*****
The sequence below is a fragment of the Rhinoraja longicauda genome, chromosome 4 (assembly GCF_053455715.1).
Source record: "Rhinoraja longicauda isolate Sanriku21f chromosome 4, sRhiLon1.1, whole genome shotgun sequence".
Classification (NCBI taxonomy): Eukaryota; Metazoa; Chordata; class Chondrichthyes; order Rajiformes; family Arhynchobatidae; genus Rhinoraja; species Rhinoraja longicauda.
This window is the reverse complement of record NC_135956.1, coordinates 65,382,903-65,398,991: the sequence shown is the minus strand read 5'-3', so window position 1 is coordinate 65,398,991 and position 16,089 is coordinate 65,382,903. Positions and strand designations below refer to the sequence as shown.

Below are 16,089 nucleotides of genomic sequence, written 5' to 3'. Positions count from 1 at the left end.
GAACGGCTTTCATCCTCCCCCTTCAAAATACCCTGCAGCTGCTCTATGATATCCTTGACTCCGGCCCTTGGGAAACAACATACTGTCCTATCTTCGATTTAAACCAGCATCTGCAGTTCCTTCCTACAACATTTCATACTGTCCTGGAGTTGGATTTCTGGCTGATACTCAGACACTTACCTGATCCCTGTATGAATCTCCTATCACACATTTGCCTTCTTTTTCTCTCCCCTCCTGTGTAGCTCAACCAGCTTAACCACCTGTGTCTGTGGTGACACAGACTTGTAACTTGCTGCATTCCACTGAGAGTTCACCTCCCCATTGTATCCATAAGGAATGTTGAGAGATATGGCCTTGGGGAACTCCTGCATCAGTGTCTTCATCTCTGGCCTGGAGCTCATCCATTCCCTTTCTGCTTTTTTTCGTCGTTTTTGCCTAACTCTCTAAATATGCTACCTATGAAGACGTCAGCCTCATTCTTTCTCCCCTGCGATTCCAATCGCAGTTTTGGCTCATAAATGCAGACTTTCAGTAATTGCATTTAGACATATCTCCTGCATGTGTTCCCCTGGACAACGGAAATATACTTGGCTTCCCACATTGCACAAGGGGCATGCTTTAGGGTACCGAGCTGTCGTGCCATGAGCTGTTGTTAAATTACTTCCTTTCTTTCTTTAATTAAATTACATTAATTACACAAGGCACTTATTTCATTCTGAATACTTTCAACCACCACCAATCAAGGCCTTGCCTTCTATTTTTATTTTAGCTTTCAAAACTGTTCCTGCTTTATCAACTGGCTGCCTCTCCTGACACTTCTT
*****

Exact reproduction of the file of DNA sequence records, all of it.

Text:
The sequence below is a fragment of the Rhinoraja longicauda genome, chromosome 4 (assembly GCF_053455715.1).
Source record: "Rhinoraja longicauda isolate Sanriku21f chromosome 4, sRhiLon1.1, whole genome shotgun sequence".
Classification (NCBI taxonomy): Eukaryota; Metazoa; Chordata; class Chondrichthyes; order Rajiformes; family Arhynchobatidae; genus Rhinoraja; species Rhinoraja longicauda.
This window is the reverse complement of record NC_135956.1, coordinates 65,382,903-65,398,991: the sequence shown is the minus strand read 5'-3', so window position 1 is coordinate 65,398,991 and position 16,089 is coordinate 65,382,903. Positions and strand designations below refer to the sequence as shown.

Below are 16,089 nucleotides of genomic sequence, written 5' to 3'. Positions count from 1 at the left end.
GAACGGCTTTCATCCTCCCCCTTCAAAATACCCTGCAGCTGCTCTATGATATCCTTGACTCCGGCCCTTGGGAAACAACATACTGTCCTATCTTCGATTTAAACCAGCATCTGCAGTTCCTTCCTACAACATTTCATACTGTCCTGGAGTTGGATTTCTGGCTGATACTCAGACACTTACCTGATCCCTGTATGAATCTCCTATCACACATTTGCCTTCTTTTTCTCTCCCCTCCTGTGTAGCTCAACCAGCTTAACCACCTGTGTCTGTGGTGACACAGACTTGTAACTTGCTGCATTCCACTGAGAGTTCACCTCCCCATTGTATCCATAAGGAATGTTGAGAGATATGGCCTTGGGGAACTCCTGCATCAGTGTCTTCATCTCTGGCCTGGAGCTCATCCATTCCCTTTCTGCTTTTTTTCGTCGTTTTTGCCTAACTCTCTAAATATGCTACCTATGAAGACGTCAGCCTCATTCTTTCTCCCCTGCGATTCCAATCGCAGTTTTGGCTCATAAATGCAGACTTTCAGTAATTGCATTTAGACATATCTCCTGCATGTGTTCCCCTGGACAACGGAAATATACTTGGCTTCCCACATTGCACAAGGGGCATGCTTTAGGGTACCGAGCTGTCGTGCCATGAGCTGTTGTTAAATTACTTCCTTTCTTTCTTTAATTAAATTACATTAATTACACAAGGCACTTATTTCATTCTGAATACTTTCAACCACCACCAATCAAGGCCTTGCCTTCTATTTTTATTTTAGCTTTCAAAACTGTTCCTGCTTTATCAACTGGCTGCCTCTCCTGACACTTCTT